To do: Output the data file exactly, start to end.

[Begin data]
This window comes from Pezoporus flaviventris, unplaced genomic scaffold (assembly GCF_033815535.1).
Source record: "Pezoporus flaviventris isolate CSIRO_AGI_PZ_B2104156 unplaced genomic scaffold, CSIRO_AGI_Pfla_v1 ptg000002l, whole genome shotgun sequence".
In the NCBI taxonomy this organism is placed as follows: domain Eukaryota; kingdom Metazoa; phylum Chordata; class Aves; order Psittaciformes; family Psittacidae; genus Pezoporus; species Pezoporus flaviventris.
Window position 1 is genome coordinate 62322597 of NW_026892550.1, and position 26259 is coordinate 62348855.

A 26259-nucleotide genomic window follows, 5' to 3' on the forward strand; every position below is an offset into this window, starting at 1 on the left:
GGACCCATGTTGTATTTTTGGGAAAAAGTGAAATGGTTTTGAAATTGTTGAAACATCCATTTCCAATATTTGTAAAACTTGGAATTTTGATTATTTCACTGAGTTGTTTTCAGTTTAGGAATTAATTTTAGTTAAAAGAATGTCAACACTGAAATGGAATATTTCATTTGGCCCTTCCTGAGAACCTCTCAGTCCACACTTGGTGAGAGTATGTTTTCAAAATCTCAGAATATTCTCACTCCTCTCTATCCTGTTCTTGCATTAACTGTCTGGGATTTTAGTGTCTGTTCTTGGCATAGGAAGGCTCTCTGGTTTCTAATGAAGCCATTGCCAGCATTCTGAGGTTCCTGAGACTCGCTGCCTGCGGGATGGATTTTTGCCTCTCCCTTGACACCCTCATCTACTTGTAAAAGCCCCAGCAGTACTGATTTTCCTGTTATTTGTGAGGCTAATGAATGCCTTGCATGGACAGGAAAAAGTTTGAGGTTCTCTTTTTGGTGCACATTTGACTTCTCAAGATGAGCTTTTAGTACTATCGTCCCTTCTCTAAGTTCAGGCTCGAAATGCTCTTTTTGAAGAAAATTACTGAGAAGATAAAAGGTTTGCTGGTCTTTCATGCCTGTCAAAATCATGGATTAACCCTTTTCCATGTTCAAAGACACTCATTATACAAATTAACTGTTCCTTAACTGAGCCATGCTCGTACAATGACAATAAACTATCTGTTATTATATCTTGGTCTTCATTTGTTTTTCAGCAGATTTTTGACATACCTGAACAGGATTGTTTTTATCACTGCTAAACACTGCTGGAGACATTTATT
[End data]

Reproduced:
This window comes from Pezoporus flaviventris, unplaced genomic scaffold (assembly GCF_033815535.1).
Source record: "Pezoporus flaviventris isolate CSIRO_AGI_PZ_B2104156 unplaced genomic scaffold, CSIRO_AGI_Pfla_v1 ptg000002l, whole genome shotgun sequence".
In the NCBI taxonomy this organism is placed as follows: domain Eukaryota; kingdom Metazoa; phylum Chordata; class Aves; order Psittaciformes; family Psittacidae; genus Pezoporus; species Pezoporus flaviventris.
Window position 1 is genome coordinate 62322597 of NW_026892550.1, and position 26259 is coordinate 62348855.

A 26259-nucleotide genomic window follows, 5' to 3' on the forward strand; every position below is an offset into this window, starting at 1 on the left:
GGACCCATGTTGTATTTTTGGGAAAAAGTGAAATGGTTTTGAAATTGTTGAAACATCCATTTCCAATATTTGTAAAACTTGGAATTTTGATTATTTCACTGAGTTGTTTTCAGTTTAGGAATTAATTTTAGTTAAAAGAATGTCAACACTGAAATGGAATATTTCATTTGGCCCTTCCTGAGAACCTCTCAGTCCACACTTGGTGAGAGTATGTTTTCAAAATCTCAGAATATTCTCACTCCTCTCTATCCTGTTCTTGCATTAACTGTCTGGGATTTTAGTGTCTGTTCTTGGCATAGGAAGGCTCTCTGGTTTCTAATGAAGCCATTGCCAGCATTCTGAGGTTCCTGAGACTCGCTGCCTGCGGGATGGATTTTTGCCTCTCCCTTGACACCCTCATCTACTTGTAAAAGCCCCAGCAGTACTGATTTTCCTGTTATTTGTGAGGCTAATGAATGCCTTGCATGGACAGGAAAAAGTTTGAGGTTCTCTTTTTGGTGCACATTTGACTTCTCAAGATGAGCTTTTAGTACTATCGTCCCTTCTCTAAGTTCAGGCTCGAAATGCTCTTTTTGAAGAAAATTACTGAGAAGATAAAAGGTTTGCTGGTCTTTCATGCCTGTCAAAATCATGGATTAACCCTTTTCCATGTTCAAAGACACTCATTATACAAATTAACTGTTCCTTAACTGAGCCATGCTCGTACAATGACAATAAACTATCTGTTATTATATCTTGGTCTTCATTTGTTTTTCAGCAGATTTTTGACATACCTGAACAGGATTGTTTTTATCACTGCTAAACACTGCTGGAGACATTTATT